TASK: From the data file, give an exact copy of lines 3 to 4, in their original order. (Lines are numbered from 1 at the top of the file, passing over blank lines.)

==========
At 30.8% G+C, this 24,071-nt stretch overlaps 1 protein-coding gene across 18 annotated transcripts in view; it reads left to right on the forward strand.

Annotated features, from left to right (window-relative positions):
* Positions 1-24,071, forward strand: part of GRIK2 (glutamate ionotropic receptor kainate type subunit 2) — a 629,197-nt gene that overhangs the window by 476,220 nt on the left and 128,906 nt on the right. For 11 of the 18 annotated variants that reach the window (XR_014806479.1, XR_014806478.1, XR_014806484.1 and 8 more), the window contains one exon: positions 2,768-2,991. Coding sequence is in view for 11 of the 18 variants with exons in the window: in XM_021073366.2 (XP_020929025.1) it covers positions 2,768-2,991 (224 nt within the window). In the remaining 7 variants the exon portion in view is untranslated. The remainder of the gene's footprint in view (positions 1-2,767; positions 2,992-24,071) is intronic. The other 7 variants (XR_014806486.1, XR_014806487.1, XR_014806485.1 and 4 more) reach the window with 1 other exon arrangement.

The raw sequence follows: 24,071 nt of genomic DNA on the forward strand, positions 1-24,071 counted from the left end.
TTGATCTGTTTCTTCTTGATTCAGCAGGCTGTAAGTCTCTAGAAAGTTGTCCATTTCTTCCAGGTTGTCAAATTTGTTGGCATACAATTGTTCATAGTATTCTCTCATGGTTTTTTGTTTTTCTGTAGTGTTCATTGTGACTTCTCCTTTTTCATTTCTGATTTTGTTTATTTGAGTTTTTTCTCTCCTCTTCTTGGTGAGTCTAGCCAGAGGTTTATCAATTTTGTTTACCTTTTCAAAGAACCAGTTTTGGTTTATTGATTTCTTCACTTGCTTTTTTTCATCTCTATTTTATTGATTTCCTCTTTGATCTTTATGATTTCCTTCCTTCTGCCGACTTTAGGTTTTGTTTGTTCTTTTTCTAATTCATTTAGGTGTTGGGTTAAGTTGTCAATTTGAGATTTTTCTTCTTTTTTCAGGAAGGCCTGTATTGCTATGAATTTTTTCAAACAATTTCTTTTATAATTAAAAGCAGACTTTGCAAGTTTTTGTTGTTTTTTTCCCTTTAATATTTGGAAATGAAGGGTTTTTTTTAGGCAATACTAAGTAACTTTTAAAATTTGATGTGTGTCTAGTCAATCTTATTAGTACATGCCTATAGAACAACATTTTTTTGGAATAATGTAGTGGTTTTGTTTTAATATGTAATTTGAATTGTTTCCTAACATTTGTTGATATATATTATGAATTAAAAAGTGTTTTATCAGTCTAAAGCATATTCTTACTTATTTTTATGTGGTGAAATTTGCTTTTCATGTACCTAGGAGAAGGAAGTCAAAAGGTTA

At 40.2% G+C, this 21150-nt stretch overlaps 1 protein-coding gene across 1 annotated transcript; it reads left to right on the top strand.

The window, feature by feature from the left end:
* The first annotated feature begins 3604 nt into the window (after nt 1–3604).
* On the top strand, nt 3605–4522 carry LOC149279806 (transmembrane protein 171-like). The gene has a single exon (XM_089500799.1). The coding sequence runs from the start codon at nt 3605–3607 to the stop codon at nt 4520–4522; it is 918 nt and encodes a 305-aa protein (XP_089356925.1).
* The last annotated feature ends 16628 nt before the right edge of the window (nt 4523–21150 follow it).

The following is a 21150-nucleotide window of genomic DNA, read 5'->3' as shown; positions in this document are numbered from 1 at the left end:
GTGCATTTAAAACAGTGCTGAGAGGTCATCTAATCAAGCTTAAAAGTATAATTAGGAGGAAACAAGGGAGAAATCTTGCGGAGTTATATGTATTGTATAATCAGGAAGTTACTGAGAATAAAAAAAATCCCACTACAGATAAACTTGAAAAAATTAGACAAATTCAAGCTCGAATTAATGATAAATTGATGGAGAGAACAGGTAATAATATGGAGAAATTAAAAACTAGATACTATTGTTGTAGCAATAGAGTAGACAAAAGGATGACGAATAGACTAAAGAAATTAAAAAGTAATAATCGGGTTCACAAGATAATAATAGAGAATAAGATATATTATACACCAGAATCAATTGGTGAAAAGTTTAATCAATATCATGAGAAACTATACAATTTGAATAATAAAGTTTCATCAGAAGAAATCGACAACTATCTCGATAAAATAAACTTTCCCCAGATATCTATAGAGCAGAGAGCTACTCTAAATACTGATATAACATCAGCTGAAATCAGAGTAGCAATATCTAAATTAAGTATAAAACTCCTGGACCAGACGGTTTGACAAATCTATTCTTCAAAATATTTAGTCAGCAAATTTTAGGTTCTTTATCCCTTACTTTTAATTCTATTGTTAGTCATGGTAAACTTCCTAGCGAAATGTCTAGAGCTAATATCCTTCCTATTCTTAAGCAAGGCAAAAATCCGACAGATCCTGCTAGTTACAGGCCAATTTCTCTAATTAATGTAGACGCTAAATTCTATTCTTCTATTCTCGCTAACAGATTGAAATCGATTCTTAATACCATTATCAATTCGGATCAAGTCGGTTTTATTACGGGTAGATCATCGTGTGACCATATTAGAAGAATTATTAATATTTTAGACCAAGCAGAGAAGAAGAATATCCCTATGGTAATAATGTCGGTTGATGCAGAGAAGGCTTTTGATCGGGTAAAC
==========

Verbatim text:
* Positions 1-24,071, forward strand: part of GRIK2 (glutamate ionotropic receptor kainate type subunit 2) — a 629,197-nt gene that overhangs the window by 476,220 nt on the left and 128,906 nt on the right. For 11 of the 18 annotated variants that reach the window (XR_014806479.1, XR_014806478.1, XR_014806484.1 and 8 more), the window contains one exon: positions 2,768-2,991. Coding sequence is in view for 11 of the 18 variants with exons in the window: in XM_021073366.2 (XP_020929025.1) it covers positions 2,768-2,991 (224 nt within the window). In the remaining 7 variants the exon portion in view is untranslated. The remainder of the gene's footprint in view (positions 1-2,767; positions 2,992-24,071) is intronic. The other 7 variants (XR_014806486.1, XR_014806487.1, XR_014806485.1 and 4 more) reach the window with 1 other exon arrangement.

The raw sequence follows: 24,071 nt of genomic DNA on the forward strand, positions 1-24,071 counted from the left end.